The Kansas Department of Transportation (KDOT) has started testing drones for bridge and tower inspections through the new Kansas Unmanned Aerial Systems program.
“Our Aviation and Bridge inspection teams are doing great work in testing drones to enhance the safety of KDOT workers and improve cost efficiencies,” says Acting Transportation Secretary Richard Carlson. “We believe UAS may reduce the need to place our engineers in potentially dangerous situations and we intend to pursue every opportunity that makes them more efficient.”
KDOT says this effort is the first in a series of planned programs that will use UAS technologies to improve public safety.
“It’s important we keep safety and personal privacy our top priorities for this program,” says KDOT’s UAS Director Bob Brock. “KDOT inspectors working directly with UAS operators is an exciting first step that we will follow with many more flight tests to ensure we meet the stringent requirements associated with bridge inspection.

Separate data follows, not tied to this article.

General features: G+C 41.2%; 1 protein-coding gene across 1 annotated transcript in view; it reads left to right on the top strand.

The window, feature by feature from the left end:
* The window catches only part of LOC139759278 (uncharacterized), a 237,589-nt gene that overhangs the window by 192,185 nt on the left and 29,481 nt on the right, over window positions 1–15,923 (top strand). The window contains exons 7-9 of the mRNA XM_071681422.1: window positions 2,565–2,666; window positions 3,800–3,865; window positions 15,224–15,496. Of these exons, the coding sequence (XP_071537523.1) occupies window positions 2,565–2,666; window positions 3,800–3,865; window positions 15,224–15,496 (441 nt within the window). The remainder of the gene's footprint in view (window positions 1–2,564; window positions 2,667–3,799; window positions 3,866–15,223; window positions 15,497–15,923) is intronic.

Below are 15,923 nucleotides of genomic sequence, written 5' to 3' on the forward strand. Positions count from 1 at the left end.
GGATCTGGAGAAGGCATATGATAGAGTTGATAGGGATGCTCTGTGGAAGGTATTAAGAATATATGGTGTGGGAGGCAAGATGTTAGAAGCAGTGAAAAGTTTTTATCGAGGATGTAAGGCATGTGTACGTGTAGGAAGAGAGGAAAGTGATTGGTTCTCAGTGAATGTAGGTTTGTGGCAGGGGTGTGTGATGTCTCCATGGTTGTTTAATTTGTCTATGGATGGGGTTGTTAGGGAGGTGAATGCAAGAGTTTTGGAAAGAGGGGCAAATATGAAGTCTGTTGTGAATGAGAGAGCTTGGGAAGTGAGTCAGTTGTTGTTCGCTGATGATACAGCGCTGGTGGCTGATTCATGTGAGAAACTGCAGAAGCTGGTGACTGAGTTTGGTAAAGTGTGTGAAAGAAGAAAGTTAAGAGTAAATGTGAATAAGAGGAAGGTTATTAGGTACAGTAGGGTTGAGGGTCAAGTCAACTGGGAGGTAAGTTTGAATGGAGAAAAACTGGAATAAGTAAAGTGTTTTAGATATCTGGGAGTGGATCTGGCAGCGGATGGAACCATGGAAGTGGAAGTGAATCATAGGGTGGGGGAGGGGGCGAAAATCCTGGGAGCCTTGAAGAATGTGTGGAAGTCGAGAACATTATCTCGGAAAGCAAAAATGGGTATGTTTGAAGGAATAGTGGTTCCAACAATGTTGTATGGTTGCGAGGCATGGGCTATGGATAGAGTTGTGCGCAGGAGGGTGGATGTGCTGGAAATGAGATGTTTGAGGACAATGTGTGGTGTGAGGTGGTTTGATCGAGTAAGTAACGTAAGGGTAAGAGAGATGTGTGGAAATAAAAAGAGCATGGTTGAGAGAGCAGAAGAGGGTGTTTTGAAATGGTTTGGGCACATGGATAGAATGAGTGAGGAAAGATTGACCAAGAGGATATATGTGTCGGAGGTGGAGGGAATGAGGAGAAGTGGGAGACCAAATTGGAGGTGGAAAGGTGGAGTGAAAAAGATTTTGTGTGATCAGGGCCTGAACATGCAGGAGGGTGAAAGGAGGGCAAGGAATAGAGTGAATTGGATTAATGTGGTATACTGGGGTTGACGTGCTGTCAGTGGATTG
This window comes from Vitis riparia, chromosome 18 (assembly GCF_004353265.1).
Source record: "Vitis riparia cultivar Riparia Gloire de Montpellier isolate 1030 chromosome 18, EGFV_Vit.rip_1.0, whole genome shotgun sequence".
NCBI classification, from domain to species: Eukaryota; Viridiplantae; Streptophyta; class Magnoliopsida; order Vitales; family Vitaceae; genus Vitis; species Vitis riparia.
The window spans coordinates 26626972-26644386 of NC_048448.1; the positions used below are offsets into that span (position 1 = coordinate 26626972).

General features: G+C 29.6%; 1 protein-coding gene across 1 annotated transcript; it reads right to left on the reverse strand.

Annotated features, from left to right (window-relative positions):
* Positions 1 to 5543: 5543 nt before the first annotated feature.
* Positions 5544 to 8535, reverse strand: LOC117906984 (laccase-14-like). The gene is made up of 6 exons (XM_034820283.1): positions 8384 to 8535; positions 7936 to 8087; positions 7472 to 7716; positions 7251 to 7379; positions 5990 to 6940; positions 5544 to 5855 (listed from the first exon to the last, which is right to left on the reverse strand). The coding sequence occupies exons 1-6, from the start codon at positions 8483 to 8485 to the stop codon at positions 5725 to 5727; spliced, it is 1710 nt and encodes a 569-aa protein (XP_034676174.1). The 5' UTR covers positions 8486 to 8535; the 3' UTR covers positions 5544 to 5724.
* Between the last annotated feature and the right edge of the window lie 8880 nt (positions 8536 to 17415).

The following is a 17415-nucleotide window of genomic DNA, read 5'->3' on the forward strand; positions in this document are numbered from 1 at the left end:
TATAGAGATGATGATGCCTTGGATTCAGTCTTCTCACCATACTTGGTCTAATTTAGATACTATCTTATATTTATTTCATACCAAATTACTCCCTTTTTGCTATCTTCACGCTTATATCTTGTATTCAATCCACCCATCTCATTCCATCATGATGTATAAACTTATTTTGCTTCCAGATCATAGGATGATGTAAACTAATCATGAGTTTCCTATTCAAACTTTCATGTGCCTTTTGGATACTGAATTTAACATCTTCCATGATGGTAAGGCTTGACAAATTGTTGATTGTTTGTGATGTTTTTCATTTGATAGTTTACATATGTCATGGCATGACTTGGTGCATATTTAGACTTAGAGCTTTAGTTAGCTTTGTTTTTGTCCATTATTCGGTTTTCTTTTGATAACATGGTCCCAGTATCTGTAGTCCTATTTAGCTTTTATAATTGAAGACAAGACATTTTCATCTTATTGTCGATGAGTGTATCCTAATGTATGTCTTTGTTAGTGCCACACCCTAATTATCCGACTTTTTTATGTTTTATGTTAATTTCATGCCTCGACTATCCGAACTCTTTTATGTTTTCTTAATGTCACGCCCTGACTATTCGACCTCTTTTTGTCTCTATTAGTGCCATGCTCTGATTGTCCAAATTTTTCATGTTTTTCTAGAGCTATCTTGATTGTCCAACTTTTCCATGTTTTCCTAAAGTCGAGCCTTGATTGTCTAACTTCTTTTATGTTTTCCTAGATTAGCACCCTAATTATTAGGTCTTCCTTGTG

Earlier this year, a survey conducted by the American Association of State Highway Transportation Officials (AASHTO) showed state DOTs are increasing their use of drones for inspections and data collection. This in turn is having a direct bottom line result of cost savings.
The survey results, released in March, indicated that 17 state transportation agencies have studied the use of drones, while 16 were exploring drone usage, creating policies for drone use or were supporting drone research.
AASHTO’s study showed using a drone for standard bridge inspection could cost as little as $250, compared to about $4,600 for a traditional inspection.